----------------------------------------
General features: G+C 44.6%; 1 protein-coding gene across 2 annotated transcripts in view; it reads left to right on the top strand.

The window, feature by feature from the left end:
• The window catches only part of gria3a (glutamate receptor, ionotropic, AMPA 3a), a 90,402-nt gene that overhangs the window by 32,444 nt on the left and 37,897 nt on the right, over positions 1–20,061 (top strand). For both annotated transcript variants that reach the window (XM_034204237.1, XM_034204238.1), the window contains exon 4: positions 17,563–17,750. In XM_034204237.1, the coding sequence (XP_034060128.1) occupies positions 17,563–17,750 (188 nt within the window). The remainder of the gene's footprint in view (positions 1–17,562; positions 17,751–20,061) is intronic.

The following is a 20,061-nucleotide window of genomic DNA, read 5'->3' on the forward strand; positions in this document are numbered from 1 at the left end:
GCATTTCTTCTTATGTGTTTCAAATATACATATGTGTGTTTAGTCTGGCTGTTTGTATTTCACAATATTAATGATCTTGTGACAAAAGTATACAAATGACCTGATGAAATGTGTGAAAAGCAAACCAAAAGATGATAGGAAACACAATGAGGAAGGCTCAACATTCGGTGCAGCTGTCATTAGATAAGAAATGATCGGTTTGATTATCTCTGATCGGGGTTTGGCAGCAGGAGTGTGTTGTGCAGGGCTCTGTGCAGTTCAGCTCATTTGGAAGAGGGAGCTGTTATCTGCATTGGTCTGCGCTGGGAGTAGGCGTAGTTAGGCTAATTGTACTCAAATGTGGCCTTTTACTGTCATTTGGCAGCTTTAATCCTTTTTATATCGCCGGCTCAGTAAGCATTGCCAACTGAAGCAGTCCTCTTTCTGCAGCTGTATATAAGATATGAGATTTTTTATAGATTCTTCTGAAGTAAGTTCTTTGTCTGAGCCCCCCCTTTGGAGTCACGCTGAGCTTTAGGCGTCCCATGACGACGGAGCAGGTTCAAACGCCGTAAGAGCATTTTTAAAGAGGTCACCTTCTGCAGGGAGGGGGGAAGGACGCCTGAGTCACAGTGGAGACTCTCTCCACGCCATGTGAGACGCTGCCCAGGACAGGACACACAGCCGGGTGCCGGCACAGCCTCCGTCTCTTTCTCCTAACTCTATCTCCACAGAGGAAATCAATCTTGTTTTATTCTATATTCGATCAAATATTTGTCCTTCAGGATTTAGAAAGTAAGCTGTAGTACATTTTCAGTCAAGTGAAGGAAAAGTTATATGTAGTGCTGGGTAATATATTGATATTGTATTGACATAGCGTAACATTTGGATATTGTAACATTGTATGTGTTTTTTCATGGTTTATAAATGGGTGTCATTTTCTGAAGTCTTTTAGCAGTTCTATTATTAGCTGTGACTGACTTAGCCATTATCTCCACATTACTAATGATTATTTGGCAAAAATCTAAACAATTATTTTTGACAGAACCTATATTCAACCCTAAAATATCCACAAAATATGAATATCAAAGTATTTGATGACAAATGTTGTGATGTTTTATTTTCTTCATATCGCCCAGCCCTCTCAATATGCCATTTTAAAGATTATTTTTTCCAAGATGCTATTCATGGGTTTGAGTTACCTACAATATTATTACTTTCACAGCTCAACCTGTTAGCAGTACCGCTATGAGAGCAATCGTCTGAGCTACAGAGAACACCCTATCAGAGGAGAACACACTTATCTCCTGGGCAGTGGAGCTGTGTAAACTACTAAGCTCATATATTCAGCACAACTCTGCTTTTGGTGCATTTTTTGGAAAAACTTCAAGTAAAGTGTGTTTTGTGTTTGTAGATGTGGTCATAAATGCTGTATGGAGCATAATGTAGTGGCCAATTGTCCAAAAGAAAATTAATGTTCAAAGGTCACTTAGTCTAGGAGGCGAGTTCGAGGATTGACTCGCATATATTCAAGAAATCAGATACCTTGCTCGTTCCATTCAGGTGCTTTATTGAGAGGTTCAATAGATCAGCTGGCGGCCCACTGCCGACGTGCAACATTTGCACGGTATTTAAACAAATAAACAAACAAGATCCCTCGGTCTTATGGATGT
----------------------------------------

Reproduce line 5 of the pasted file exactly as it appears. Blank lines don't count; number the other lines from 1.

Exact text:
GCATTTCTTCTTATGTGTTTCAAATATACATATGTGTGTTTAGTCTGGCTGTTTGTATTTCACAATATTAATGATCTTGTGACAAAAGTATACAAATGACCTGATGAAATGTGTGAAAAGCAAACCAAAAGATGATAGGAAACACAATGAGGAAGGCTCAACATTCGGTGCAGCTGTCATTAGATAAGAAATGATCGGTTTGATTATCTCTGATCGGGGTTTGGCAGCAGGAGTGTGTTGTGCAGGGCTCTGTGCAGTTCAGCTCATTTGGAAGAGGGAGCTGTTATCTGCATTGGTCTGCGCTGGGAGTAGGCGTAGTTAGGCTAATTGTACTCAAATGTGGCCTTTTACTGTCATTTGGCAGCTTTAATCCTTTTTATATCGCCGGCTCAGTAAGCATTGCCAACTGAAGCAGTCCTCTTTCTGCAGCTGTATATAAGATATGAGATTTTTTATAGATTCTTCTGAAGTAAGTTCTTTGTCTGAGCCCCCCCTTTGGAGTCACGCTGAGCTTTAGGCGTCCCATGACGACGGAGCAGGTTCAAACGCCGTAAGAGCATTTTTAAAGAGGTCACCTTCTGCAGGGAGGGGGGAAGGACGCCTGAGTCACAGTGGAGACTCTCTCCACGCCATGTGAGACGCTGCCCAGGACAGGACACACAGCCGGGTGCCGGCACAGCCTCCGTCTCTTTCTCCTAACTCTATCTCCACAGAGGAAATCAATCTTGTTTTATTCTATATTCGATCAAATATTTGTCCTTCAGGATTTAGAAAGTAAGCTGTAGTACATTTTCAGTCAAGTGAAGGAAAAGTTATATGTAGTGCTGGGTAATATATTGATATTGTATTGACATAGCGTAACATTTGGATATTGTAACATTGTATGTGTTTTTTCATGGTTTATAAATGGGTGTCATTTTCTGAAGTCTTTTAGCAGTTCTATTATTAGCTGTGACTGACTTAGCCATTATCTCCACATTACTAATGATTATTTGGCAAAAATCTAAACAATTATTTTTGACAGAACCTATATTCAACCCTAAAATATCCACAAAATATGAATATCAAAGTATTTGATGACAAATGTTGTGATGTTTTATTTTCTTCATATCGCCCAGCCCTCTCAATATGCCATTTTAAAGATTATTTTTTCCAAGATGCTATTCATGGGTTTGAGTTACCTACAATATTATTACTTTCACAGCTCAACCTGTTAGCAGTACCGCTATGAGAGCAATCGTCTGAGCTACAGAGAACACCCTATCAGAGGAGAACACACTTATCTCCTGGGCAGTGGAGCTGTGTAAACTACTAAGCTCATATATTCAGCACAACTCTGCTTTTGGTGCATTTTTTGGAAAAACTTCAAGTAAAGTGTGTTTTGTGTTTGTAGATGTGGTCATAAATGCTGTATGGAGCATAATGTAGTGGCCAATTGTCCAAAAGAAAATTAATGTTCAAAGGTCACTTAGTCTAGGAGGCGAGTTCGAGGATTGACTCGCATATATTCAAGAAATCAGATACCTTGCTCGTTCCATTCAGGTGCTTTATTGAGAGGTTCAATAGATCAGCTGGCGGCCCACTGCCGACGTGCAACATTTGCACGGTATTTAAACAAATAAACAAACAAGATCCCTCGGTCTTATGGATGT